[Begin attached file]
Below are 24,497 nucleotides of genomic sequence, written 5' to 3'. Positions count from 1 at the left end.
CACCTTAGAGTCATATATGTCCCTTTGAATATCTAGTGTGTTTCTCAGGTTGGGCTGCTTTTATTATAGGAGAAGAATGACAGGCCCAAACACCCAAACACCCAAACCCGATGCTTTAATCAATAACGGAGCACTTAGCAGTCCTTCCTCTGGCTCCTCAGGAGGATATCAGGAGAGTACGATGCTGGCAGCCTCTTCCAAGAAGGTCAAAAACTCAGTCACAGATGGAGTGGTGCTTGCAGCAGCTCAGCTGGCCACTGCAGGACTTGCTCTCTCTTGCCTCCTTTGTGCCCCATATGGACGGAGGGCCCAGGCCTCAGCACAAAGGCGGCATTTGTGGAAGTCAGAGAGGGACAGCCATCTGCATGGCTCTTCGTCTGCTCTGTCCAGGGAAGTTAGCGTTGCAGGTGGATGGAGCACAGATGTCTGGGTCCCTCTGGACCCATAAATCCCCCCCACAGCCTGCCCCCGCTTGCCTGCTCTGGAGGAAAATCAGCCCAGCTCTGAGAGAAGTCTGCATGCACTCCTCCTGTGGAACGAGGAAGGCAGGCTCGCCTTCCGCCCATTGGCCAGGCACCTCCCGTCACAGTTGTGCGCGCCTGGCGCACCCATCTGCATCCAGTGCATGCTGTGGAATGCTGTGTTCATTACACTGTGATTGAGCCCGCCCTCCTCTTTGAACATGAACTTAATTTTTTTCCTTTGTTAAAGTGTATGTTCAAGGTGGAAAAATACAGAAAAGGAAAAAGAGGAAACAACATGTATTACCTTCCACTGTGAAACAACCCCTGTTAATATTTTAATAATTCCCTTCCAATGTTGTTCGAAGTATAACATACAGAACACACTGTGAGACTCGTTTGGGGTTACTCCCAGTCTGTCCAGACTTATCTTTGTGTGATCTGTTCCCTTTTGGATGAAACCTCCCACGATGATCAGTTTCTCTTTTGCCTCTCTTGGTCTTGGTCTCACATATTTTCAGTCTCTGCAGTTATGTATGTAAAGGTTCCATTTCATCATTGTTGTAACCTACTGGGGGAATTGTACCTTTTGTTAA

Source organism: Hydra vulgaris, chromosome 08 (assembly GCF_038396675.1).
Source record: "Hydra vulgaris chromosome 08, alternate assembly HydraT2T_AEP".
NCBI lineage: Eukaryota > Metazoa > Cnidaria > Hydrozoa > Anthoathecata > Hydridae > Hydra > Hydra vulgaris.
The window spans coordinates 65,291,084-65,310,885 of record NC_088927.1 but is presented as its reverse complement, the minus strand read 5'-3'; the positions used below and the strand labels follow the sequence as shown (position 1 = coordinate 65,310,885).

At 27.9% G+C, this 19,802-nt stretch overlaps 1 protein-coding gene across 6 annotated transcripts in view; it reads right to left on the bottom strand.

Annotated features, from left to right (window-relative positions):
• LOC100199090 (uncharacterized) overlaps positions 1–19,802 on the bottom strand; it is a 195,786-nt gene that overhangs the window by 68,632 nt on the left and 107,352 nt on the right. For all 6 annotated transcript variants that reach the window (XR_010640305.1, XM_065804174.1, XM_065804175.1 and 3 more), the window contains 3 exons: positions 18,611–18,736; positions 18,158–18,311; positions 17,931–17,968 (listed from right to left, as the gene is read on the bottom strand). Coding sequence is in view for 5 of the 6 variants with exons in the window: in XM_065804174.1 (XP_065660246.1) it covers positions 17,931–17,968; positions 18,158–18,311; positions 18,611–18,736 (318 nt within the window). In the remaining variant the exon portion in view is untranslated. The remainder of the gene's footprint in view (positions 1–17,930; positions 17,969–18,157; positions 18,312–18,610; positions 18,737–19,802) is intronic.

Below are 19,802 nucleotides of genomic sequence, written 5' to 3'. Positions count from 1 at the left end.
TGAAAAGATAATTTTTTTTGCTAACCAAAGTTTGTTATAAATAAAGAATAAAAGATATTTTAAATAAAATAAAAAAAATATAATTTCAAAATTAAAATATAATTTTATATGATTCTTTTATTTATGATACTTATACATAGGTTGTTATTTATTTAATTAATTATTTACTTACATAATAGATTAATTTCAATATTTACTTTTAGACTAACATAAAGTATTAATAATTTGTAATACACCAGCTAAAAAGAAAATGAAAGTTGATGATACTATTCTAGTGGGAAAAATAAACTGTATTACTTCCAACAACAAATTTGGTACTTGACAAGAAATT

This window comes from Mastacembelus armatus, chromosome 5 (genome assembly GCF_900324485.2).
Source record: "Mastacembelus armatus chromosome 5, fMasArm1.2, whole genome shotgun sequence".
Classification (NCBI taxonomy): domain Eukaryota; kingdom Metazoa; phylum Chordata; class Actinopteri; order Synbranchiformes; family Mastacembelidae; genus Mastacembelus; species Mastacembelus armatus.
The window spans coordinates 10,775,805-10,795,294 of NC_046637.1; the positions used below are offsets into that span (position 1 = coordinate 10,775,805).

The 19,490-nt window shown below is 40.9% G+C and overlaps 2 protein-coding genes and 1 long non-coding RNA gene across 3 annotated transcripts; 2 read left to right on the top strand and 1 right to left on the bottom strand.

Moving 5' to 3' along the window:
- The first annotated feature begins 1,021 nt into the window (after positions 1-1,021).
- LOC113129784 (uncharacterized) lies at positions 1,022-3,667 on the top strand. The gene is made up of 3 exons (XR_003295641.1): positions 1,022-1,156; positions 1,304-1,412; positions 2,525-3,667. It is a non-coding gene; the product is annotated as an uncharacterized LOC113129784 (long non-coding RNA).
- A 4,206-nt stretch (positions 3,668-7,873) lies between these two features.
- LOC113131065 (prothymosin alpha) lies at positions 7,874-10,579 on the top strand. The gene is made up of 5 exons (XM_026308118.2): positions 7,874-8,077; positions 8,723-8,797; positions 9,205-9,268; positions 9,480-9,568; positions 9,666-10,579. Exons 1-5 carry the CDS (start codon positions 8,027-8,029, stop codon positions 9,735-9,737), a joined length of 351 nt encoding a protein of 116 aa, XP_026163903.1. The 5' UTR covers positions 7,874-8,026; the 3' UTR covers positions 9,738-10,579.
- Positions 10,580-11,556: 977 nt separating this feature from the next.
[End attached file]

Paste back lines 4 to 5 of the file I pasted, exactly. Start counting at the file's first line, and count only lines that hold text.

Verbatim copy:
Source record: "Hydra vulgaris chromosome 08, alternate assembly HydraT2T_AEP".
NCBI lineage: Eukaryota > Metazoa > Cnidaria > Hydrozoa > Anthoathecata > Hydridae > Hydra > Hydra vulgaris.